'Life' movie review - A terrifying and exceedingly grim trip to space

Pablo Tucker
March 24, 2017

Life - ironically - has none.

Director Daniel Espinosa's stylish and at times fantastically gory "Life" features an A-list, global and diverse cast, a few grotesque surprises and one very cool and labyrinthine spaceship - but eventually crashes and burns due to multiple failures, from a script that requires really smart people to act like dopes far too often to an overbearing score (enough with the "Inception" foghorn-ripoffs) to some badly mistimed "Gotcha!" moments to a monster that looks like a less intimidating version of a half-dozen space lizard thingies we've seen in better movies. The crew analyzes the soil and finds a one-cell organism that responds to more oxygen and warmer temperatures. That's Jake Gyllenhaal as PTSS space medic David Jordan - he's done land duty in Syria and likes it better up here above the fray - and Ryan Reynolds as mission specialist Rory Adams, who cracks wise like Deadpool minus the mask (love the shoutout to Re-Animator, by the way). They're wasted in this total waste of time. "Mostly what people do is they hire these three big companies that create all those creatures for the movies and therefore majority kind of look the same". Then it goes into hibernation. "I never thought I would be allowed to tackle it, you know?" He attacks the guy, mangles his hand, uses the tool that woke him up to escape his enclosure.

Calvin (sadly there is no Hobbes in sight) grows in size and shape, but he mostly looks like a super-powerful, fearfully smart starfish. Those alive must destroy Calvin, part of a species that has destroyed life on Mars, before it can make its way to Earth and wipe humans out too.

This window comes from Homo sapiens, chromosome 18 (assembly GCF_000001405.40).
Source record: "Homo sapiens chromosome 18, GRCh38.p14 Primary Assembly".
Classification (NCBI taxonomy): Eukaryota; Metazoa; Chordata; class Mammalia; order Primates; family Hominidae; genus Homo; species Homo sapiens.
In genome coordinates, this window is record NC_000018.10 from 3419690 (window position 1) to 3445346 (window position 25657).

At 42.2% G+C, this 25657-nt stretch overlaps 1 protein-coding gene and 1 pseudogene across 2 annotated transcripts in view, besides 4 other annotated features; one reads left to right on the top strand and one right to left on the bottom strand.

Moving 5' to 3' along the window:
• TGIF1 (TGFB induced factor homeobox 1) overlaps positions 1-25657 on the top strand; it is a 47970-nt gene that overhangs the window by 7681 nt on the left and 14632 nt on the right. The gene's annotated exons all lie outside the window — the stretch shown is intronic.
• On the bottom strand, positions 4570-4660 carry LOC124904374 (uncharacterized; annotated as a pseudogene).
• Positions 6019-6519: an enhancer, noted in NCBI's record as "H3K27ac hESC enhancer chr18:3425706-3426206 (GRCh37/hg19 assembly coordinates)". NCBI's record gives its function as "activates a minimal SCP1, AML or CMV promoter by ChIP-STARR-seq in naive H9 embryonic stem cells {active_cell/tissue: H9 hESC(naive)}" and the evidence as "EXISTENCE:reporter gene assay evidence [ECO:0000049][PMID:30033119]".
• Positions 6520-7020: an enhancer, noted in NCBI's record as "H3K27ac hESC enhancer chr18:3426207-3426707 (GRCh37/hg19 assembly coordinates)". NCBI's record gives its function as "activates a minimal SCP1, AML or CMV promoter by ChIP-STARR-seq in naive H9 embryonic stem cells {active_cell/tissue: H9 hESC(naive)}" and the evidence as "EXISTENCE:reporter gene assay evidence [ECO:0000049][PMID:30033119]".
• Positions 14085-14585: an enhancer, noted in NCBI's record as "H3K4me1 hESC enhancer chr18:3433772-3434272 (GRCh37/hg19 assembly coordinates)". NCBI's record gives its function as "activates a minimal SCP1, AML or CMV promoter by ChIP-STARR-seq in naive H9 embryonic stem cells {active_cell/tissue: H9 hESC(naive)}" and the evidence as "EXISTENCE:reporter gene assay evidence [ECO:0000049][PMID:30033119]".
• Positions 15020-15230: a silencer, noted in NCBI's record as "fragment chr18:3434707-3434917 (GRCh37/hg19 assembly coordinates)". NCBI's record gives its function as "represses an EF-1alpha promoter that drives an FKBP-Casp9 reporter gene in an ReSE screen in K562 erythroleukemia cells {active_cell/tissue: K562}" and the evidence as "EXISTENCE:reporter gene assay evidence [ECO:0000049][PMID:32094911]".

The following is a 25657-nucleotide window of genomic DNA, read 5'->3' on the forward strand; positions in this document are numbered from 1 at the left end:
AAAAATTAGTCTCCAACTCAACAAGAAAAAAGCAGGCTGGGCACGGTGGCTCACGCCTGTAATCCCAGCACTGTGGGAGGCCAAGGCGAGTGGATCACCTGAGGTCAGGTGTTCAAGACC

This young year has offered its share of crappy genre movies - Underworld and Resident Evil, I'm looking at you - and Life distinguishes itself with a strong cast, a couple of good ideas and some great effects. After that, things escalate to an absurd degree, and the characters behave so foolishly that it's hard to care whether any of them live or die. I happen to think that the B-grade Alien ripoffs (Galaxy of Terror, Forbidden World and its 1991, Bryan Cranston-starring remake Dead Space being three of the most prominent ones) are pretty fun. But so what? Been there. Power Rangers - the live action flick based on the 1990s kiddie cartoon the Mighty Morphin Power Rangers - or this one.

"I knew him, just as a passerby", he told BBC Radio 1 presenter Nick Grimshaw in a pre-recorded interview, set to air in the United Kingdom on Friday (24Mar17).

This, I will admit, is still entertaining to watch, although the alien is also hostile towards the viewer: he starts by killing off the most entertaining and likeable characters and leaves us with the most boring ones by the end.

Rated R for gore, violence and language. It's playing at the AMC Kennewick 12, the Fairchild Pasco and Queensgate 12s, and Walla Walla Grand Cinemas. In the big screen version, a rookie cop is teamed up with a season veteran and soon the duo find themselves in the middle of an FBI investigation that may involve some crooked police officers.

Still, it is a pleasure to see a film which offers good, honest Friday-night scares without being adapted from a superhero comic or a television series, and the efficiency with which "Life" delivers those scares is admirable.

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